The title of this post is a sign the hangs in my office. It seems to have a profound effect on people who read it. Of course, anyone coming to my office is either looking something to change or looking for ways to keep things from changing.
It’s often painful to watch how we hold onto the “nothing” with such tenacity. We brace against the inevitable change that happens irrespective of our desires. And perhaps that’s why, when change brings down the walls of our sanctuary, we feel our desires have been disrespected. We become emotional hoarders – stashing away the rubble of having loved, the bricks and cobblestones of defensiveness that justify how we have acted or what we believe is true. It lends strength to our belief that security is possible, a belief that the world is real in a tactile, concrete sense.
The lead to the poem by Carol Rumens is worth reading here:
“Reconstruction” is a reminder of the lost spaces and faded memories into which the robustly renovated city may almost disappear. Perhaps the physical re-building has replaced memory, or has displaced the mental rebuilding that memory is? Subtly, the poem seems to revise the old saying, that the more things change, the more they stay the same. It whispers, delicately and disturbingly, that the more things stay the same, the more they change.
These days you forget how the bricks
were piled up all over again,
their edges just where they were before
as if nothing had happened.
As if nothing had happened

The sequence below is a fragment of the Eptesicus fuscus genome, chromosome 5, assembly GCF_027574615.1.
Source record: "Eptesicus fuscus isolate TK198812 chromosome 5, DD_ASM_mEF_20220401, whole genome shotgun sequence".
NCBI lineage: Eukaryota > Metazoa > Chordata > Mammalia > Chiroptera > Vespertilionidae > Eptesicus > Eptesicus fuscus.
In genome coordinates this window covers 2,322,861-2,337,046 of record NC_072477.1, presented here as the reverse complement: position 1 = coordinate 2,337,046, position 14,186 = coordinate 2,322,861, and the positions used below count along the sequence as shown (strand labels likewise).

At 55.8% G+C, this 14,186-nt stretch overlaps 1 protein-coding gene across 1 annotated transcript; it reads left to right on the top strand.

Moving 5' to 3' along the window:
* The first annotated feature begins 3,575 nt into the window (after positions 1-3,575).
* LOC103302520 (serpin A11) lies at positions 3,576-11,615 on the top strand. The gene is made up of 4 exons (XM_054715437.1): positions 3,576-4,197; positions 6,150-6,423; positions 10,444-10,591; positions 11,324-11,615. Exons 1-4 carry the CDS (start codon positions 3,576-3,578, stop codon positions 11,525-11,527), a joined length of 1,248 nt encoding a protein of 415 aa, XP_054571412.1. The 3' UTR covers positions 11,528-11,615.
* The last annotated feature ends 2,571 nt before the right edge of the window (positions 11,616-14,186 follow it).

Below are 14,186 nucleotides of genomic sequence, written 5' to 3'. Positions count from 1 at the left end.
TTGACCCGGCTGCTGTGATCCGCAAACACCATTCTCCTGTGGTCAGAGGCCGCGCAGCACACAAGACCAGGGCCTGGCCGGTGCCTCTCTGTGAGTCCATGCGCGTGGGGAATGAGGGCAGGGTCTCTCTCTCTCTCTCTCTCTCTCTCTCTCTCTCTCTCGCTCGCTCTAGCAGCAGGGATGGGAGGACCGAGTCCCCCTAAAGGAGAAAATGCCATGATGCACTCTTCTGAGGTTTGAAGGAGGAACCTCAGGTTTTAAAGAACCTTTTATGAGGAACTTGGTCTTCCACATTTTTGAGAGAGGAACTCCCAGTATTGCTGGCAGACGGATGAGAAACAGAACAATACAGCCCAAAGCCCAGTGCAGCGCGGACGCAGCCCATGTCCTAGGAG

they hold the shop-fronts up, the bricks
under stucco and paint again
making a surface as they did before
the words fell down.
The words fell down
and nobody knew what had happened
to the places that bricks
were not the edges of. Making them again
meant bricking up the way things were before,
so that nothing could ever be different.
Although it is different
you forget it, looking down
the street where if you happened
not to know you’d never see where new bricks
are mortared to the old. The walls are here again
but the air between them changed before
it could be sealed inside a memory,
for if you build around a memory
words come first and walls follow. It’s no different
from how it was, the plaster smoothed down
over the gap of what might never have happened.
The sky glows on an outline of bricks.
You open the window wordlessly. You shut it. Again
the room shifts another breath from what it was before
whatever it was that these days you forget.
Thank you for practising,